That Jamie appears to have advanced kidney disease is significant – the Kidney Foundation should be interested to hear that she can’t get her special diet, and that her sister offered her a kidney and that the prison won’t allow the transplant…so many people suffer and die waiting for transplants, I don’t see how the prison could make that a blanket policy. It should at least be seriously explored. Would they prohibit Gladys from making a donation to a non-prisoner? Would they permit the transplant if costs could be mitigated in some way? 

Someone who knows more about these details needs to contact the kidney foundation and organ transplant groups in Mississippi and ask them to make a formal inquiry into prison policies and what treatment options kidney patients and people needing transplants in prison do and don’t have available to them. They can probably make a legal and moral case which may be more compelling than what we can come up with. help the DOC figure out other resources for treating these patients.

Nancy Lockhart (January 30 at 5:18pm)

Mrs. Evelyn Rasco has confirmed through a sergeant and nurse at the prison that Jamie was rushed to the hospital due to a decline in her condition earlier today. The prison will not confirm anything further, whatsoever, not even whether Jamie is still alive or where specifically she has been taken (the hospitals will not confirm whether Jamie is a patient at any of them either).

We had received a report a few days ago that Jamie should have been  returned to the Medical Bldg. at the prison due to severe weakness and difficulty carrying out her activities of daily living, however this did NOT happen.

Jamie Scott should have remained hospitalized long ago due to her kidney failure and other health issues that are impacted by such a serious development!! The prison has played games with Jamie’s life long enough and should have never moved her back from the hospital to begin with!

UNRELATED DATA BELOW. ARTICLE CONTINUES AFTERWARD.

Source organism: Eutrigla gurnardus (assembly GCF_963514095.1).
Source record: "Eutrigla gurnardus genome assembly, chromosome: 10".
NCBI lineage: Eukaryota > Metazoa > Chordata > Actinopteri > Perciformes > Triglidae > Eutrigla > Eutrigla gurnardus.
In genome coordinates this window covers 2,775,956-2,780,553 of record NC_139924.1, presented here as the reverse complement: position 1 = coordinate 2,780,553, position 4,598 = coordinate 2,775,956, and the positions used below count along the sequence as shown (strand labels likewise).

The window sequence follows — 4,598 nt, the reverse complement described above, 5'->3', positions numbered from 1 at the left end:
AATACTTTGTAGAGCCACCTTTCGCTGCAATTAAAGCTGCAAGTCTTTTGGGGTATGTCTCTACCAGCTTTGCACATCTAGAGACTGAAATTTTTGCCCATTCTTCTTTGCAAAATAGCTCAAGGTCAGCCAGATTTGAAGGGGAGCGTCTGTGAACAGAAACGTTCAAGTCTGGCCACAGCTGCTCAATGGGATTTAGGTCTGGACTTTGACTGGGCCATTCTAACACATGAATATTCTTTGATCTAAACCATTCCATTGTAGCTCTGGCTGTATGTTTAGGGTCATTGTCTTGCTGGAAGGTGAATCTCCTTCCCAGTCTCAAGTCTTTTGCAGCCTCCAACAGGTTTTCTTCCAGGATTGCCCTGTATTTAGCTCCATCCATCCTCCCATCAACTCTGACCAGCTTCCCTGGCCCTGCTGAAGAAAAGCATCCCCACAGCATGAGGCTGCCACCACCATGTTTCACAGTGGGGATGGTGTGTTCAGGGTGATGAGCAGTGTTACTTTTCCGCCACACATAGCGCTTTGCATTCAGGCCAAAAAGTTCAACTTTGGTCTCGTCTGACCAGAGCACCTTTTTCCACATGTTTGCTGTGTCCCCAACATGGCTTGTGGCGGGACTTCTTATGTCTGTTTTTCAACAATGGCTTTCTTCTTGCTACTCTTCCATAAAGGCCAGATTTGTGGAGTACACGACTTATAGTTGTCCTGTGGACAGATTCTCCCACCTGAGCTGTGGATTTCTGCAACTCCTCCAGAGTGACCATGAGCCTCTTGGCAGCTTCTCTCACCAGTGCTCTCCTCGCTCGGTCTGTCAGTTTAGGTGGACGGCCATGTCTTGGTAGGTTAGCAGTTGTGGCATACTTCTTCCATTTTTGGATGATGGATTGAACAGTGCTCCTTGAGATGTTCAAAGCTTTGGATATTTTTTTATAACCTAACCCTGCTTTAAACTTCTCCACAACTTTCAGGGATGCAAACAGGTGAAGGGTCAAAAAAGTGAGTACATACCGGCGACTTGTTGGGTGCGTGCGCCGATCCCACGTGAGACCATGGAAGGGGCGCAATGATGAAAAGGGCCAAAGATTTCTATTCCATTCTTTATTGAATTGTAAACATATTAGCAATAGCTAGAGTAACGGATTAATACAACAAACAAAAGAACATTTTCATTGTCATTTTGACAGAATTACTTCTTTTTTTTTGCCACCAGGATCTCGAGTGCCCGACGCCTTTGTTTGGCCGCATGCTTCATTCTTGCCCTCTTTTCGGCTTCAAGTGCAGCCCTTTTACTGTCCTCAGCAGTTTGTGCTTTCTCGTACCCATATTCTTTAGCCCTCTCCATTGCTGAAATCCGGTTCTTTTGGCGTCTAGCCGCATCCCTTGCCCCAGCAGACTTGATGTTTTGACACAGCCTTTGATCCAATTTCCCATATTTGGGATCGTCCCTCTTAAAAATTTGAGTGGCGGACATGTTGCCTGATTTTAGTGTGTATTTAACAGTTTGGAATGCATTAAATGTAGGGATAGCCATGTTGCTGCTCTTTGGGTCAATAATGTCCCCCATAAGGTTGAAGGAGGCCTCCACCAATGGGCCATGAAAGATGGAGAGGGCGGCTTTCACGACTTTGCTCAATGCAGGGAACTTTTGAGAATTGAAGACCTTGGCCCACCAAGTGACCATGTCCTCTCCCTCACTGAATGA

We need to know Jamie Scott’s condition and what is happening to her. She must not, once again, be returned to the prison to continue to deteriorate, her medical care must be taken out of the prison’s hands!

Updates will follow as soon as they are available! Please keep checking in as much as you are able!


Jamie Scott, Governor Barbour, Compassion and Grace

From Sis Marpessa
Jamie Scott’s situation remains unchanged. Our legal experts are working on a variety of different angles to make things happen for her.  Atty Jaribu Hill wants to thank all of the supporters ….. The atty. advises that we continue to focus on the governor’s office with calls, faxes and e-mails as this will complement the work that is happening.

In 2009 this governor pardoned a man that killed his wife after the woman was continually complaining about him to the police and so there is no reason that he not release Jamie and Gladys Scott who are guilty of no crime and not even charged with any violence!

Mrs. Rasco did an excellent interview on WJZD Mississippi radio yesterday to call out for help from those listeners.  Please help us to push for more national media coverage to get this case the attention it needs!

There is a major problem with some callers cursing and yelling when calling the prison.(Even I know that’s not good.) Please control yourself when speaking to these people as these outbursts are not helping but instead are actually harming our efforts.  Thanks for keeping it together and being polite.

Please use the below in your mailings and postings where a general overview is needed.  Thanks so much to all of you who have answered the call to fight for Jamie’s life and freedom for the Scott Sisters!
Here is the latest from the Scott Sisters campaign. So Jamie’s life now also rests in the hands of this man. I hope he has met her family. I hope he is a man who has some compassion and grace.
If you snail mail anything to the Governor’s office about clemency/commutation, remember to let the little ones participate. They come up with the best stuff, sometimes. They really make it simple.

I do hope this man has a heart, and gives a listen to Mrs. Rasco’s pleas.


Governor Haley Barbour
P.O. Box 139
Jackson, Mississippi 39205
1-877-405-0733 or 601-359-3150
Fax: 601-359-3741
(If you reach VM leave msgs, faxes, and please send letters)